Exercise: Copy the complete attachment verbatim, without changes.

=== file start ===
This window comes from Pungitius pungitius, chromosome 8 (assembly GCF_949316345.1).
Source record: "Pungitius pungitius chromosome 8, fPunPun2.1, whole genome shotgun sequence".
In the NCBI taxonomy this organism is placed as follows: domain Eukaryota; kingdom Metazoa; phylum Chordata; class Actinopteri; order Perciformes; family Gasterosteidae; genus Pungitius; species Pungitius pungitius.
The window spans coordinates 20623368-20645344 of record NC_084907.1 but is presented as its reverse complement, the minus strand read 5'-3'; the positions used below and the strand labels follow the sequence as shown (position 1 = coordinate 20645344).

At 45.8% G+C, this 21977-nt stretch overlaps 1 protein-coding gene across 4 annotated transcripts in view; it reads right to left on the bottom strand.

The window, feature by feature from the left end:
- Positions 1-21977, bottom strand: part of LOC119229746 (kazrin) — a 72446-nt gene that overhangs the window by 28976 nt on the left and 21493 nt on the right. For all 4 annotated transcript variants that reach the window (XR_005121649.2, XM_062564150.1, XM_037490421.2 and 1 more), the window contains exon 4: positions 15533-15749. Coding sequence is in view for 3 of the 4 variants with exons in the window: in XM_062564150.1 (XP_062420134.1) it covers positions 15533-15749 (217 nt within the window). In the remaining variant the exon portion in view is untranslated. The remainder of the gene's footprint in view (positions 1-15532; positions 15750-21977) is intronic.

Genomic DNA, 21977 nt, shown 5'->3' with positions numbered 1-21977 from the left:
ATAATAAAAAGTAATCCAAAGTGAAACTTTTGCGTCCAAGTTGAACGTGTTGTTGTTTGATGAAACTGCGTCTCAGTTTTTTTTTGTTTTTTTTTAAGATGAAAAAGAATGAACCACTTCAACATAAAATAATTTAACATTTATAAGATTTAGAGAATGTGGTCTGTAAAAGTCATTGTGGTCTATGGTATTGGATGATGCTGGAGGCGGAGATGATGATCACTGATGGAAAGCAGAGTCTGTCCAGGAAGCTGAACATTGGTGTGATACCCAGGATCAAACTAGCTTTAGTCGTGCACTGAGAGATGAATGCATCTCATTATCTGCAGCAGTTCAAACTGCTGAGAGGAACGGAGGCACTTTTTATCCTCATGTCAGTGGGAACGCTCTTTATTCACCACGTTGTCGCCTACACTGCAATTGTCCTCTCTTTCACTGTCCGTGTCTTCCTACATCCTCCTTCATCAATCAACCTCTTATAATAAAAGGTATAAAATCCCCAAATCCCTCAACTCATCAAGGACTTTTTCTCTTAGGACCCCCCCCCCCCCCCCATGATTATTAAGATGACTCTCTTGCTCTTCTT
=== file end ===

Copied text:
This window comes from Pungitius pungitius, chromosome 8 (assembly GCF_949316345.1).
Source record: "Pungitius pungitius chromosome 8, fPunPun2.1, whole genome shotgun sequence".
In the NCBI taxonomy this organism is placed as follows: domain Eukaryota; kingdom Metazoa; phylum Chordata; class Actinopteri; order Perciformes; family Gasterosteidae; genus Pungitius; species Pungitius pungitius.
The window spans coordinates 20623368-20645344 of record NC_084907.1 but is presented as its reverse complement, the minus strand read 5'-3'; the positions used below and the strand labels follow the sequence as shown (position 1 = coordinate 20645344).

At 45.8% G+C, this 21977-nt stretch overlaps 1 protein-coding gene across 4 annotated transcripts in view; it reads right to left on the bottom strand.

The window, feature by feature from the left end:
- Positions 1-21977, bottom strand: part of LOC119229746 (kazrin) — a 72446-nt gene that overhangs the window by 28976 nt on the left and 21493 nt on the right. For all 4 annotated transcript variants that reach the window (XR_005121649.2, XM_062564150.1, XM_037490421.2 and 1 more), the window contains exon 4: positions 15533-15749. Coding sequence is in view for 3 of the 4 variants with exons in the window: in XM_062564150.1 (XP_062420134.1) it covers positions 15533-15749 (217 nt within the window). In the remaining variant the exon portion in view is untranslated. The remainder of the gene's footprint in view (positions 1-15532; positions 15750-21977) is intronic.

Genomic DNA, 21977 nt, shown 5'->3' with positions numbered 1-21977 from the left:
ATAATAAAAAGTAATCCAAAGTGAAACTTTTGCGTCCAAGTTGAACGTGTTGTTGTTTGATGAAACTGCGTCTCAGTTTTTTTTTGTTTTTTTTTAAGATGAAAAAGAATGAACCACTTCAACATAAAATAATTTAACATTTATAAGATTTAGAGAATGTGGTCTGTAAAAGTCATTGTGGTCTATGGTATTGGATGATGCTGGAGGCGGAGATGATGATCACTGATGGAAAGCAGAGTCTGTCCAGGAAGCTGAACATTGGTGTGATACCCAGGATCAAACTAGCTTTAGTCGTGCACTGAGAGATGAATGCATCTCATTATCTGCAGCAGTTCAAACTGCTGAGAGGAACGGAGGCACTTTTTATCCTCATGTCAGTGGGAACGCTCTTTATTCACCACGTTGTCGCCTACACTGCAATTGTCCTCTCTTTCACTGTCCGTGTCTTCCTACATCCTCCTTCATCAATCAACCTCTTATAATAAAAGGTATAAAATCCCCAAATCCCTCAACTCATCAAGGACTTTTTCTCTTAGGACCCCCCCCCCCCCCCCATGATTATTAAGATGACTCTCTTGCTCTTCTT